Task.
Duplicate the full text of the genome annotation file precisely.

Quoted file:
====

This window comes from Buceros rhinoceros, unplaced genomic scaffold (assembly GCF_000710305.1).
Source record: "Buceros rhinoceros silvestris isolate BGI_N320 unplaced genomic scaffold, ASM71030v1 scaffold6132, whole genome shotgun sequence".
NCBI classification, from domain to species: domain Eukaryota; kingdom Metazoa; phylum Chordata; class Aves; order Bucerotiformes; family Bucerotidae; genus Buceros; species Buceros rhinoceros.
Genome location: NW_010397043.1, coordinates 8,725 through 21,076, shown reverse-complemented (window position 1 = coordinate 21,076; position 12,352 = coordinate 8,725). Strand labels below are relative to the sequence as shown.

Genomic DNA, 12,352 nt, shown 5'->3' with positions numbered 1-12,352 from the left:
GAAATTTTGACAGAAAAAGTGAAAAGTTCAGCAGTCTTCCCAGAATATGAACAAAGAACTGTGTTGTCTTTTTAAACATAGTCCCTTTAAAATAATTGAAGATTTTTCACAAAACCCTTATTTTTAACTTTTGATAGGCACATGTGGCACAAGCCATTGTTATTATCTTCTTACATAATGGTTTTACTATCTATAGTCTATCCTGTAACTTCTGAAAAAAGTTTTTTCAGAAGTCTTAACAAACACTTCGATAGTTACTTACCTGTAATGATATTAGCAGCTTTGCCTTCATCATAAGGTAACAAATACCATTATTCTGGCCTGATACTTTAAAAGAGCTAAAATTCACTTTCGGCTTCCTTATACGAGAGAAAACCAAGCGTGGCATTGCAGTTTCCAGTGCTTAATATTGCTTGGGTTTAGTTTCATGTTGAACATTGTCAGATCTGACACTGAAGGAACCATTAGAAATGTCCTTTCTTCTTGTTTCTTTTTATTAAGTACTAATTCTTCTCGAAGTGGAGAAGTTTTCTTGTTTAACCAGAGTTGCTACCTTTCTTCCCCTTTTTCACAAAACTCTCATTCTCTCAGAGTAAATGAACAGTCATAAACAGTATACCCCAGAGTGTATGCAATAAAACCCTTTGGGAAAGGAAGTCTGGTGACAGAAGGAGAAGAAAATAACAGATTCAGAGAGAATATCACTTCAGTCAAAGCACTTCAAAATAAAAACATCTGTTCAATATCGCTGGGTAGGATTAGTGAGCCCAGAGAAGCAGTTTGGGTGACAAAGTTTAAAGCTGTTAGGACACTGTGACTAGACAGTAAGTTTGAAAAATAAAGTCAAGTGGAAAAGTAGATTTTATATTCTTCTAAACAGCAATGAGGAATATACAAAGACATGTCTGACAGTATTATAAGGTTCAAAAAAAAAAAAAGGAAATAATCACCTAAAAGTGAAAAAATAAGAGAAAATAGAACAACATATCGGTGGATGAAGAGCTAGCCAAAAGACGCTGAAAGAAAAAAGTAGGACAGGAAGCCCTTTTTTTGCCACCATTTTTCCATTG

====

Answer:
This window comes from Buceros rhinoceros, unplaced genomic scaffold (assembly GCF_000710305.1).
Source record: "Buceros rhinoceros silvestris isolate BGI_N320 unplaced genomic scaffold, ASM71030v1 scaffold6132, whole genome shotgun sequence".
NCBI classification, from domain to species: domain Eukaryota; kingdom Metazoa; phylum Chordata; class Aves; order Bucerotiformes; family Bucerotidae; genus Buceros; species Buceros rhinoceros.
Genome location: NW_010397043.1, coordinates 8,725 through 21,076, shown reverse-complemented (window position 1 = coordinate 21,076; position 12,352 = coordinate 8,725). Strand labels below are relative to the sequence as shown.

Genomic DNA, 12,352 nt, shown 5'->3' with positions numbered 1-12,352 from the left:
GAAATTTTGACAGAAAAAGTGAAAAGTTCAGCAGTCTTCCCAGAATATGAACAAAGAACTGTGTTGTCTTTTTAAACATAGTCCCTTTAAAATAATTGAAGATTTTTCACAAAACCCTTATTTTTAACTTTTGATAGGCACATGTGGCACAAGCCATTGTTATTATCTTCTTACATAATGGTTTTACTATCTATAGTCTATCCTGTAACTTCTGAAAAAAGTTTTTTCAGAAGTCTTAACAAACACTTCGATAGTTACTTACCTGTAATGATATTAGCAGCTTTGCCTTCATCATAAGGTAACAAATACCATTATTCTGGCCTGATACTTTAAAAGAGCTAAAATTCACTTTCGGCTTCCTTATACGAGAGAAAACCAAGCGTGGCATTGCAGTTTCCAGTGCTTAATATTGCTTGGGTTTAGTTTCATGTTGAACATTGTCAGATCTGACACTGAAGGAACCATTAGAAATGTCCTTTCTTCTTGTTTCTTTTTATTAAGTACTAATTCTTCTCGAAGTGGAGAAGTTTTCTTGTTTAACCAGAGTTGCTACCTTTCTTCCCCTTTTTCACAAAACTCTCATTCTCTCAGAGTAAATGAACAGTCATAAACAGTATACCCCAGAGTGTATGCAATAAAACCCTTTGGGAAAGGAAGTCTGGTGACAGAAGGAGAAGAAAATAACAGATTCAGAGAGAATATCACTTCAGTCAAAGCACTTCAAAATAAAAACATCTGTTCAATATCGCTGGGTAGGATTAGTGAGCCCAGAGAAGCAGTTTGGGTGACAAAGTTTAAAGCTGTTAGGACACTGTGACTAGACAGTAAGTTTGAAAAATAAAGTCAAGTGGAAAAGTAGATTTTATATTCTTCTAAACAGCAATGAGGAATATACAAAGACATGTCTGACAGTATTATAAGGTTCAAAAAAAAAAAAAGGAAATAATCACCTAAAAGTGAAAAAATAAGAGAAAATAGAACAACATATCGGTGGATGAAGAGCTAGCCAAAAGACGCTGAAAGAAAAAAGTAGGACAGGAAGCCCTTTTTTTGCCACCATTTTTCCATTG